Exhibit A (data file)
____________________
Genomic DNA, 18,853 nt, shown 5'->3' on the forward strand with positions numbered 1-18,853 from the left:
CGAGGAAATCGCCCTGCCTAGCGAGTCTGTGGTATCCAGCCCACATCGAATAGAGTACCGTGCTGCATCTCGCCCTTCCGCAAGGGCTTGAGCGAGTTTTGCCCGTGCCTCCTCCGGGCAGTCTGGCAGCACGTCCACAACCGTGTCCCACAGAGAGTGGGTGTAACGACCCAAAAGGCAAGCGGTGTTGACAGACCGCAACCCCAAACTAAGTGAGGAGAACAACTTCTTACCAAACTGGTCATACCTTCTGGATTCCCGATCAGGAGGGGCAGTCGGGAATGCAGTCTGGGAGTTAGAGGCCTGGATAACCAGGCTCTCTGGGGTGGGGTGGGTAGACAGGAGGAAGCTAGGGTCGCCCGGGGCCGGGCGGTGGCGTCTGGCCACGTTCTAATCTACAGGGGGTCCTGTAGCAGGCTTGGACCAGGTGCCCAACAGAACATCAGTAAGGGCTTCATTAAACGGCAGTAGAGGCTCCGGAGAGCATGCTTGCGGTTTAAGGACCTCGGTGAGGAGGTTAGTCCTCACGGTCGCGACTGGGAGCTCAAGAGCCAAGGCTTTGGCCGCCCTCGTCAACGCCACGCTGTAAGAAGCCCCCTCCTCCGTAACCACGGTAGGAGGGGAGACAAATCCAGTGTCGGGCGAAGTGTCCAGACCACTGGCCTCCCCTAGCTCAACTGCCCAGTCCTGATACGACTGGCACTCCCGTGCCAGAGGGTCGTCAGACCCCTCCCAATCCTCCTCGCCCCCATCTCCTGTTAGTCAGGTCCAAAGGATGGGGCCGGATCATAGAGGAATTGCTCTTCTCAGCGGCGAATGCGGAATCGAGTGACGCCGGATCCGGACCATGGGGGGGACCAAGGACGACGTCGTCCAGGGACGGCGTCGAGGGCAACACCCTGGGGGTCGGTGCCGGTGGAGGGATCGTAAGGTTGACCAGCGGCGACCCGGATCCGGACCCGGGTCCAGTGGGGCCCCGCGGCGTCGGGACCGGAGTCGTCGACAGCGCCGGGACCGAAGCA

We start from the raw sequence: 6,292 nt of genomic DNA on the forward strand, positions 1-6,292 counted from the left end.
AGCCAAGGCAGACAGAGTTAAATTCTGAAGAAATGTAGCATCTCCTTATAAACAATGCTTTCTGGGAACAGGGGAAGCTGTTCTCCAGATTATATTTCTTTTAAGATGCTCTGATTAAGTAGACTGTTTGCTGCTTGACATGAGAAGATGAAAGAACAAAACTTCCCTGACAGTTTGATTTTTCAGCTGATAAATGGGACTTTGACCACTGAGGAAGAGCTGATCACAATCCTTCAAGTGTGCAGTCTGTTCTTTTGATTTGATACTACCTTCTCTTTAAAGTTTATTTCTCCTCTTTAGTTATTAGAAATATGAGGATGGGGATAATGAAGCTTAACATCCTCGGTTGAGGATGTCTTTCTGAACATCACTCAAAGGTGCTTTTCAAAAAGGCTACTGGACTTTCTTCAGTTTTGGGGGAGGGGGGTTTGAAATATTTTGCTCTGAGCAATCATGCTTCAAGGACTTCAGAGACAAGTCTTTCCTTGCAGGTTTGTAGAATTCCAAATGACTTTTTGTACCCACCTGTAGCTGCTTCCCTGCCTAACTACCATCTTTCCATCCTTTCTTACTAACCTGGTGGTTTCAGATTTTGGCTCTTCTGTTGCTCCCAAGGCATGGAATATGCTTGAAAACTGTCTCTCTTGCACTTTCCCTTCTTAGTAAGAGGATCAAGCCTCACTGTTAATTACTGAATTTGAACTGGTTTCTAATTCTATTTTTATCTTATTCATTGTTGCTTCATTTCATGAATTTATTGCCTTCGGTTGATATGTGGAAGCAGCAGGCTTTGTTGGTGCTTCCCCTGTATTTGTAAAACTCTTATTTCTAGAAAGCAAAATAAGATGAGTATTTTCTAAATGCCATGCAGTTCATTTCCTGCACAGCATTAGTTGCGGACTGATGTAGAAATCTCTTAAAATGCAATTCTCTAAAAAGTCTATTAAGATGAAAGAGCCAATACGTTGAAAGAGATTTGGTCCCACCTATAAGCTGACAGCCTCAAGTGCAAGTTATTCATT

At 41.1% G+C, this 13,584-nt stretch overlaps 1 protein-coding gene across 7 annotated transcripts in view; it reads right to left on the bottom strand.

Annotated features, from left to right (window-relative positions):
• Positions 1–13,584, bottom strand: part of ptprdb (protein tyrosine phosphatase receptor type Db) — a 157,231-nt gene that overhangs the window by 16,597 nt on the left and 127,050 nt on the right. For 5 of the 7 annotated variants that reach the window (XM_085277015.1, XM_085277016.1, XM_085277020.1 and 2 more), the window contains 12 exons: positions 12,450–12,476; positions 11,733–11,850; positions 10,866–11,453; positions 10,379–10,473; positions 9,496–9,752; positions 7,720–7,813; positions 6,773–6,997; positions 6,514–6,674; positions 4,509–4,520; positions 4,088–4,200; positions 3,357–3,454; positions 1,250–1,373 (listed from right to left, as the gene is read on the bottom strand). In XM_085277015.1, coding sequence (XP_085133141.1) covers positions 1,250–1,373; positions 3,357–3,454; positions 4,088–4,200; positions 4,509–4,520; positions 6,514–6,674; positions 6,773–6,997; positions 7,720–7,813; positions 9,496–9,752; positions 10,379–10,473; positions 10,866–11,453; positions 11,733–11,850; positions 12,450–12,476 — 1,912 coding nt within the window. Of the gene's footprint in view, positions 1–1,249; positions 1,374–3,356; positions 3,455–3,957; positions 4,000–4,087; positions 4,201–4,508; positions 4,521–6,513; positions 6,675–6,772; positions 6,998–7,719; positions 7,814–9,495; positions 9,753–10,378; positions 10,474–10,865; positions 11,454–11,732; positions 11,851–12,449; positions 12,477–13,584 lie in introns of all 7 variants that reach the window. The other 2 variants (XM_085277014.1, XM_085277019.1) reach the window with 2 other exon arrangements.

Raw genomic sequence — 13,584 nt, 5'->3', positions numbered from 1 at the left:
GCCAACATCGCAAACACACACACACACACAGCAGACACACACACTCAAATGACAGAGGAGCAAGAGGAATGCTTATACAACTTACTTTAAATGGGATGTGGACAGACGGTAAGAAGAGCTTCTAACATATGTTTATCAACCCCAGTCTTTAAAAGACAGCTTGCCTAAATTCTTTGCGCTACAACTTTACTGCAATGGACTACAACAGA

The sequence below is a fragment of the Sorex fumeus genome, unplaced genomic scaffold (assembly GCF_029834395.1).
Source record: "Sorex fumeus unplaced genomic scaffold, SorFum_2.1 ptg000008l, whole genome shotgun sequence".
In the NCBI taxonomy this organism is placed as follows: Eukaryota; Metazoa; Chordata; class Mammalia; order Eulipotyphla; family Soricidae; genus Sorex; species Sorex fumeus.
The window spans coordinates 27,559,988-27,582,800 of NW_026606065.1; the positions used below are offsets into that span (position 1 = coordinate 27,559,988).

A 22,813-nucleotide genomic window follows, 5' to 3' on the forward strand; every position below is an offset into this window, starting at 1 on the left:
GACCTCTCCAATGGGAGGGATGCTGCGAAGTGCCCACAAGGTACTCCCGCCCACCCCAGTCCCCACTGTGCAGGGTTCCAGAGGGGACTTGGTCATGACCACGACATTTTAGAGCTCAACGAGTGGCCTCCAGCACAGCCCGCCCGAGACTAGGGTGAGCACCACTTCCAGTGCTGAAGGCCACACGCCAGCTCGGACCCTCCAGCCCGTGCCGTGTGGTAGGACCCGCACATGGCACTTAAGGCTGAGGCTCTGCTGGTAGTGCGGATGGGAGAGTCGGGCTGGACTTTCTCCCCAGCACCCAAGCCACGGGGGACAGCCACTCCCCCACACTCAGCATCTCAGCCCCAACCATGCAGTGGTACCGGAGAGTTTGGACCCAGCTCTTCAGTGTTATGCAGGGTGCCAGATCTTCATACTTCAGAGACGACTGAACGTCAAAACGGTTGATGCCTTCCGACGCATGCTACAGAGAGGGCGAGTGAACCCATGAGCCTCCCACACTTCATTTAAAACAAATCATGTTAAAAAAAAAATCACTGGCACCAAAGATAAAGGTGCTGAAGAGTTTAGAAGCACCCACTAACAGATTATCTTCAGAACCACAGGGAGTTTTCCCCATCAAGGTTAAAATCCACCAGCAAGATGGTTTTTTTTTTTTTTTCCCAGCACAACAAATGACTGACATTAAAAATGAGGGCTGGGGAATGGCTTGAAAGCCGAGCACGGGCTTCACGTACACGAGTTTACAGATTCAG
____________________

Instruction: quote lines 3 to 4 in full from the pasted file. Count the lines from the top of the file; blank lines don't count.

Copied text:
We start from the raw sequence: 6,292 nt of genomic DNA on the forward strand, positions 1-6,292 counted from the left end.
AGCCAAGGCAGACAGAGTTAAATTCTGAAGAAATGTAGCATCTCCTTATAAACAATGCTTTCTGGGAACAGGGGAAGCTGTTCTCCAGATTATATTTCTTTTAAGATGCTCTGATTAAGTAGACTGTTTGCTGCTTGACATGAGAAGATGAAAGAACAAAACTTCCCTGACAGTTTGATTTTTCAGCTGATAAATGGGACTTTGACCACTGAGGAAGAGCTGATCACAATCCTTCAAGTGTGCAGTCTGTTCTTTTGATTTGATACTACCTTCTCTTTAAAGTTTATTTCTCCTCTTTAGTTATTAGAAATATGAGGATGGGGATAATGAAGCTTAACATCCTCGGTTGAGGATGTCTTTCTGAACATCACTCAAAGGTGCTTTTCAAAAAGGCTACTGGACTTTCTTCAGTTTTGGGGGAGGGGGGTTTGAAATATTTTGCTCTGAGCAATCATGCTTCAAGGACTTCAGAGACAAGTCTTTCCTTGCAGGTTTGTAGAATTCCAAATGACTTTTTGTACCCACCTGTAGCTGCTTCCCTGCCTAACTACCATCTTTCCATCCTTTCTTACTAACCTGGTGGTTTCAGATTTTGGCTCTTCTGTTGCTCCCAAGGCATGGAATATGCTTGAAAACTGTCTCTCTTGCACTTTCCCTTCTTAGTAAGAGGATCAAGCCTCACTGTTAATTACTGAATTTGAACTGGTTTCTAATTCTATTTTTATCTTATTCATTGTTGCTTCATTTCATGAATTTATTGCCTTCGGTTGATATGTGGAAGCAGCAGGCTTTGTTGGTGCTTCCCCTGTATTTGTAAAACTCTTATTTCTAGAAAGCAAAATAAGATGAGTATTTTCTAAATGCCATGCAGTTCATTTCCTGCACAGCATTAGTTGCGGACTGATGTAGAAATCTCTTAAAATGCAATTCTCTAAAAAGTCTATTAAGATGAAAGAGCCAATACGTTGAAAGAGATTTGGTCCCACCTATAAGCTGACAGCCTCAAGTGCAAGTTATTCATT